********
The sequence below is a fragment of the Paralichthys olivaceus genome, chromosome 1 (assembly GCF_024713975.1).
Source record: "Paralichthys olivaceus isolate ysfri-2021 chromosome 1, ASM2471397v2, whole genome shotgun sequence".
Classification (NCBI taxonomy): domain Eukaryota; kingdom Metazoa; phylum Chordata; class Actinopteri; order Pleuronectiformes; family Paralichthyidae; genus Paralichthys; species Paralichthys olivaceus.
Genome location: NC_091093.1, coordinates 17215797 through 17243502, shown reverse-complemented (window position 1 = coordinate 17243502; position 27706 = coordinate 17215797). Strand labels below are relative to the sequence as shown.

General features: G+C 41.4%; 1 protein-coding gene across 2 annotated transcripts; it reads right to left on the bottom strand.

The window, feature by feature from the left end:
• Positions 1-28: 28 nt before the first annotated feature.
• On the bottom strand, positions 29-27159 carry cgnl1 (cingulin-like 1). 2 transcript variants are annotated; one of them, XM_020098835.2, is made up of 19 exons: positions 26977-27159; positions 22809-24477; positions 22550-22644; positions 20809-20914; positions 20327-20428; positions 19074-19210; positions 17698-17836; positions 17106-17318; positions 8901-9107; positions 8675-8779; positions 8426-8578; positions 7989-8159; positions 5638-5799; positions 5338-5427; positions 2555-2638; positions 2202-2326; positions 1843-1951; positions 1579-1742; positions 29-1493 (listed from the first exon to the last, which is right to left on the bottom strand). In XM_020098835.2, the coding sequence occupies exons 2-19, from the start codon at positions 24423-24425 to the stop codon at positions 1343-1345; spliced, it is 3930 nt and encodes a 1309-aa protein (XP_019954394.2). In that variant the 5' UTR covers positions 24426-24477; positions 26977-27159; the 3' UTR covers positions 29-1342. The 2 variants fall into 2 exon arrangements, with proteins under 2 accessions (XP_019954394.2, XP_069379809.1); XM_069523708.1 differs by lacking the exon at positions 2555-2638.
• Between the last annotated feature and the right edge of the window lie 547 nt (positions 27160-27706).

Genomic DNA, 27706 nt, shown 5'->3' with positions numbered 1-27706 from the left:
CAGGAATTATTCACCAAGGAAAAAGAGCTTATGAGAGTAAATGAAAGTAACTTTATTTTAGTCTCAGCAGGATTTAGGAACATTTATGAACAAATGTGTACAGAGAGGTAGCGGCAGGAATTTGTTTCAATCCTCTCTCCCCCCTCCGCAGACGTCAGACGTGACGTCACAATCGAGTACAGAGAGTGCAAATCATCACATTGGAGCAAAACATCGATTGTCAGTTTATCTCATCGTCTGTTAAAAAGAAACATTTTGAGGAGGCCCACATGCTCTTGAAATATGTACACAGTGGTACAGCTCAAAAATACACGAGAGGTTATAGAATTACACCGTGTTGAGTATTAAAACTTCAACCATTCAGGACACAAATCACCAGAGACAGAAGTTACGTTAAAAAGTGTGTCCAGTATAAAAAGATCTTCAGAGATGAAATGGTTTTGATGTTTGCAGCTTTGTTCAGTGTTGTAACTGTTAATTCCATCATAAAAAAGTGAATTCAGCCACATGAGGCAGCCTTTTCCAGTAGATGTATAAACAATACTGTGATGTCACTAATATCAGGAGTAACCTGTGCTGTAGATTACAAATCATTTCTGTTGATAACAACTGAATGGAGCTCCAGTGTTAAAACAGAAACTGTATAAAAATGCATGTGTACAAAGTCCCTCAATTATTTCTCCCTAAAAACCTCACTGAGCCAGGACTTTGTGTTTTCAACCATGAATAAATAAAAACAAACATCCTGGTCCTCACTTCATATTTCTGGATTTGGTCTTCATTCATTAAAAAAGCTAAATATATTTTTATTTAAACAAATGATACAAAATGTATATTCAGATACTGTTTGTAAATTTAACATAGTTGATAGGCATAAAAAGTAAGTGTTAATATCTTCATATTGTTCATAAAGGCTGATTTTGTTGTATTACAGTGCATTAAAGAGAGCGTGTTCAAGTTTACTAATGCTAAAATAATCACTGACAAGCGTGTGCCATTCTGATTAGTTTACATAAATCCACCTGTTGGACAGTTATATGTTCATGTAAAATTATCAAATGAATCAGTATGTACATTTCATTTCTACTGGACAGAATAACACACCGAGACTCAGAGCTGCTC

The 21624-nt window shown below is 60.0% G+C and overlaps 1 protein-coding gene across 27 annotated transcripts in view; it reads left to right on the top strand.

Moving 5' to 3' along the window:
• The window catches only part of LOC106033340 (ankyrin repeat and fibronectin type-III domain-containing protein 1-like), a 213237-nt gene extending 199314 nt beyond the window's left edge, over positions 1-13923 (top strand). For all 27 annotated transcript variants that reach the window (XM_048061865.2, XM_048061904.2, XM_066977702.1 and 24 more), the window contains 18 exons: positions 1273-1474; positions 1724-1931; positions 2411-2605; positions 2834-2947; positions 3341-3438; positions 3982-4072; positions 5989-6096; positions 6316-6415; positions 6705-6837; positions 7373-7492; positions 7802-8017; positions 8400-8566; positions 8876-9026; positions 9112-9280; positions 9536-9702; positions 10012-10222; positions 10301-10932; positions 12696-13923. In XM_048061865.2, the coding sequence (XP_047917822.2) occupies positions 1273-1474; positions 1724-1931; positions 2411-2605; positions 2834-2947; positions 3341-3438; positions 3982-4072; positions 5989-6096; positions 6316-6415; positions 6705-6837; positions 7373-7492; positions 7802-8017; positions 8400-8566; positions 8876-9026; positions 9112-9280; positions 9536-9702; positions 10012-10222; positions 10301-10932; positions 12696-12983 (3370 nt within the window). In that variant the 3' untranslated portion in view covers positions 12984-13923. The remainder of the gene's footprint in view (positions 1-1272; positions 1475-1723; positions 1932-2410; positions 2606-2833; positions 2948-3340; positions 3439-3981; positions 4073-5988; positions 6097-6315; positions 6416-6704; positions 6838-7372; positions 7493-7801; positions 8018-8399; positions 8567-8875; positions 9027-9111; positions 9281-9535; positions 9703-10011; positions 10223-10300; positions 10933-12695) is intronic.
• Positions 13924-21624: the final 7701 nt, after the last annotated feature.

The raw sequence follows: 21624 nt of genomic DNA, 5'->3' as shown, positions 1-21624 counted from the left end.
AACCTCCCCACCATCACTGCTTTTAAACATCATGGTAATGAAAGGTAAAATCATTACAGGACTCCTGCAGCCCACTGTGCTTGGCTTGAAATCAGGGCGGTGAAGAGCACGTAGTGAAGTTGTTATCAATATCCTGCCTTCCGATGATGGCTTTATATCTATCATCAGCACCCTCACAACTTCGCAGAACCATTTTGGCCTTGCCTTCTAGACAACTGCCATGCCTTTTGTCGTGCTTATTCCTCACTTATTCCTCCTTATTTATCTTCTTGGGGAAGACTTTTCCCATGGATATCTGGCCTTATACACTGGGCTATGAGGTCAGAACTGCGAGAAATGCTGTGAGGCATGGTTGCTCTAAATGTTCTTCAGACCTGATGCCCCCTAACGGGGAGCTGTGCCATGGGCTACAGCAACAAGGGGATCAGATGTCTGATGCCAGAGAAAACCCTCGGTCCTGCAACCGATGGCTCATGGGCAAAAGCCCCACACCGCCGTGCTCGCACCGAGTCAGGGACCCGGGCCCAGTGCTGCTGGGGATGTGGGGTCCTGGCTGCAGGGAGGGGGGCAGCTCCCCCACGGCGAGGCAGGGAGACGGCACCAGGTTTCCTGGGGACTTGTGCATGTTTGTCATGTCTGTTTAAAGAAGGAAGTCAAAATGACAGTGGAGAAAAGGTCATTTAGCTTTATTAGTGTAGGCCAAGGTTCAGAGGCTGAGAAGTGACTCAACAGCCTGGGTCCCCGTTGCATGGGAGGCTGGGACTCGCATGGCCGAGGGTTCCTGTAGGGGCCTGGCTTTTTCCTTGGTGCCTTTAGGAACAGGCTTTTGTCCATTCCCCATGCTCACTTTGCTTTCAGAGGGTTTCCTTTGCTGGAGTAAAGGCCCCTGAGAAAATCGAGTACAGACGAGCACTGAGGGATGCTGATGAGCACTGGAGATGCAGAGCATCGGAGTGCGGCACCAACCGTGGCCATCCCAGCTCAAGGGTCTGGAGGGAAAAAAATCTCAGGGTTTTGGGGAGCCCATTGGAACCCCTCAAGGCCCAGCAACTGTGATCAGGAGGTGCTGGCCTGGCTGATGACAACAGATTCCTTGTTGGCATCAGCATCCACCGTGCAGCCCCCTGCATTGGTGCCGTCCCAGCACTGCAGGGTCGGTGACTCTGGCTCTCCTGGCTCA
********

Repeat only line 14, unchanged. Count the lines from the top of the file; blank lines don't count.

• The window catches only part of LOC106033340 (ankyrin repeat and fibronectin type-III domain-containing protein 1-like), a 213237-nt gene extending 199314 nt beyond the window's left edge, over positions 1-13923 (top strand). For all 27 annotated transcript variants that reach the window (XM_048061865.2, XM_048061904.2, XM_066977702.1 and 24 more), the window contains 18 exons: positions 1273-1474; positions 1724-1931; positions 2411-2605; positions 2834-2947; positions 3341-3438; positions 3982-4072; positions 5989-6096; positions 6316-6415; positions 6705-6837; positions 7373-7492; positions 7802-8017; positions 8400-8566; positions 8876-9026; positions 9112-9280; positions 9536-9702; positions 10012-10222; positions 10301-10932; positions 12696-13923. In XM_048061865.2, the coding sequence (XP_047917822.2) occupies positions 1273-1474; positions 1724-1931; positions 2411-2605; positions 2834-2947; positions 3341-3438; positions 3982-4072; positions 5989-6096; positions 6316-6415; positions 6705-6837; positions 7373-7492; positions 7802-8017; positions 8400-8566; positions 8876-9026; positions 9112-9280; positions 9536-9702; positions 10012-10222; positions 10301-10932; positions 12696-12983 (3370 nt within the window). In that variant the 3' untranslated portion in view covers positions 12984-13923. The remainder of the gene's footprint in view (positions 1-1272; positions 1475-1723; positions 1932-2410; positions 2606-2833; positions 2948-3340; positions 3439-3981; positions 4073-5988; positions 6097-6315; positions 6416-6704; positions 6838-7372; positions 7493-7801; positions 8018-8399; positions 8567-8875; positions 9027-9111; positions 9281-9535; positions 9703-10011; positions 10223-10300; positions 10933-12695) is intronic.